In 1852 Doran published the memoir of Marie Thérèse Charlotte, Madame Royale, under the title of Filia Dolorosa. The first 115 pages had been written by Isabella Frances Romer, who died, leaving the fragment. In 1852 he also edited a new edition of Charles Anthon's text of the Anabasis of Xenophon. In 1853 he prefixed a life of Edward Young to a reissue of the Night Thoughts, rewritten in 1854 for Young's complete works.

John Doran, portrait engraved by Joseph Brown from a photograph.

At the same period Doran began a series of popular works. In 1854 he published Table Traits and Something on Them and Habits and Men, both rich in anecdotes. In 1855 he published in 2 vols. The Queens of the House of Hanover. In 1856 appeared Knights and their Days. In 1857 Doran published, in 2 vols. a historical compilation entitled 'Monarchs retired from Business.' In 1858 he published his History of Court Fools, and edited the Bentley Ballads, which passed through several editions. In 1859 he produced New Pictures and Old Panels. Nearly at the same time he published for the first time from the original manuscripts, in 2 vols., The Last Journals of Horace Walpole.[1]

In 1860 appeared Doran's Book of the Princes of Wales, and in 1861 his Memoir of Queen Adelaide. In 1860 Doran published his most elaborate work, Their Majesties' Servants, a history of the English stage, of which a new edition was issued in 1887, revised by Robert W. Lowe. Saints and Sinners, or in the Church and about it, appeared in 1868. In the same year he edited Henry Tuckerman's The Collector, a series of essays on books, newspapers, pictures, inns, authors, doctors, holidays, actors, and preachers. Immediately after the raising of the siege of Paris he brought out A Souvenir of the War of 1870–1.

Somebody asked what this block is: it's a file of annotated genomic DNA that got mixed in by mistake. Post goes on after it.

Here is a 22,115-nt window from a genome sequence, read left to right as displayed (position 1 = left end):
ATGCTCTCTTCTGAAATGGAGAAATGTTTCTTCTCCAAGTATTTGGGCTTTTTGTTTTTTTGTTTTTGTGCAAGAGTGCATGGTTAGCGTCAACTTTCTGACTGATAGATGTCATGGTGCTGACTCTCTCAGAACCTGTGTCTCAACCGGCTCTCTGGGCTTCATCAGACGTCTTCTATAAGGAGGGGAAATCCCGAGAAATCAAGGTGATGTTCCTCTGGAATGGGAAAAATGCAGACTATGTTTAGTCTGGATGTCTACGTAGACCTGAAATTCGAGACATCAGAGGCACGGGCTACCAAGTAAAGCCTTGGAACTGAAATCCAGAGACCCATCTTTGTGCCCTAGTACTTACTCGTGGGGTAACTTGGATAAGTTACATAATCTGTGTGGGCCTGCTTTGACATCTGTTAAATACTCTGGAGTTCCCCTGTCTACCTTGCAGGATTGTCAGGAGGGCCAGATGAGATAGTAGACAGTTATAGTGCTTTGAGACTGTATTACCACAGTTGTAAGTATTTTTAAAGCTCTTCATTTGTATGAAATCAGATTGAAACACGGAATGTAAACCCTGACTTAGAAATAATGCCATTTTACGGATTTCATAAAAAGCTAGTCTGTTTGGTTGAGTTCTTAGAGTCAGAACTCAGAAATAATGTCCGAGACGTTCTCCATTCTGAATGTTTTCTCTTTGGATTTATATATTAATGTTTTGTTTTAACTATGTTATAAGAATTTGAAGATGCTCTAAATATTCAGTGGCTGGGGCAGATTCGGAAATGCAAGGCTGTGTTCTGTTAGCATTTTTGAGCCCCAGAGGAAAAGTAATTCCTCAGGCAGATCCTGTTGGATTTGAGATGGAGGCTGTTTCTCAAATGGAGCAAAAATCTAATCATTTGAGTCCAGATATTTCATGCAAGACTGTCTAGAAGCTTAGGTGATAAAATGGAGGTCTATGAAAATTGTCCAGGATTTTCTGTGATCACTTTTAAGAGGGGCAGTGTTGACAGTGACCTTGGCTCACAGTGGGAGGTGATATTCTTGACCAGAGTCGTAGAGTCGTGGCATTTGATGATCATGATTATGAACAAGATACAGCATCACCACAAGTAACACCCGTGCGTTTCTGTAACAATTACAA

In 1873 he published A Lady of the Last Century, on Elizabeth Montagu. Three years later he published, in 2 vols. Mann and Manners at the Court of Florence, 1740–86, based on the letters of Sir Horace Mann to Horace Walpole. Also in 2 vols. was London in the Jacobite Times(1877). Memories of our Great Towns, with Anecdotic Gleanings concerning their Worthies and their Oddities (1878) was a humorous volume. His final publication was produced as a serial contribution to Temple Bar, and published posthumously in 1885 as In and about Drury Lane, a kind of appendix to Their Majesties' Servants.[1]


On 3 July 1834 he married at Reading Emma, the daughter of Captain Gilbert, R.N., and settled down for a time in Hay-a-Park Cottage, at Knaresborough. He left an only son, Alban Doran, F.R.C.S., and an only daughter, Florence, married to Andreas Holtz of Twyford Abbey, near Ealing.[1]


  1. ^ a b c d e f g h i j "Doran, John" . Dictionary of National Biography. London: Smith, Elder & Co. 1885–1900.

 This article incorporates text from a publication now in the public domain"Doran, John". Dictionary of National Biography. London: Smith, Elder & Co. 1885–1900.  This article incorporates text from a publication now in the public domainCousin, John William (1910). A Short Biographical Dictionary of English Literature. London: J. M. Dent & Sons – via Wikisource.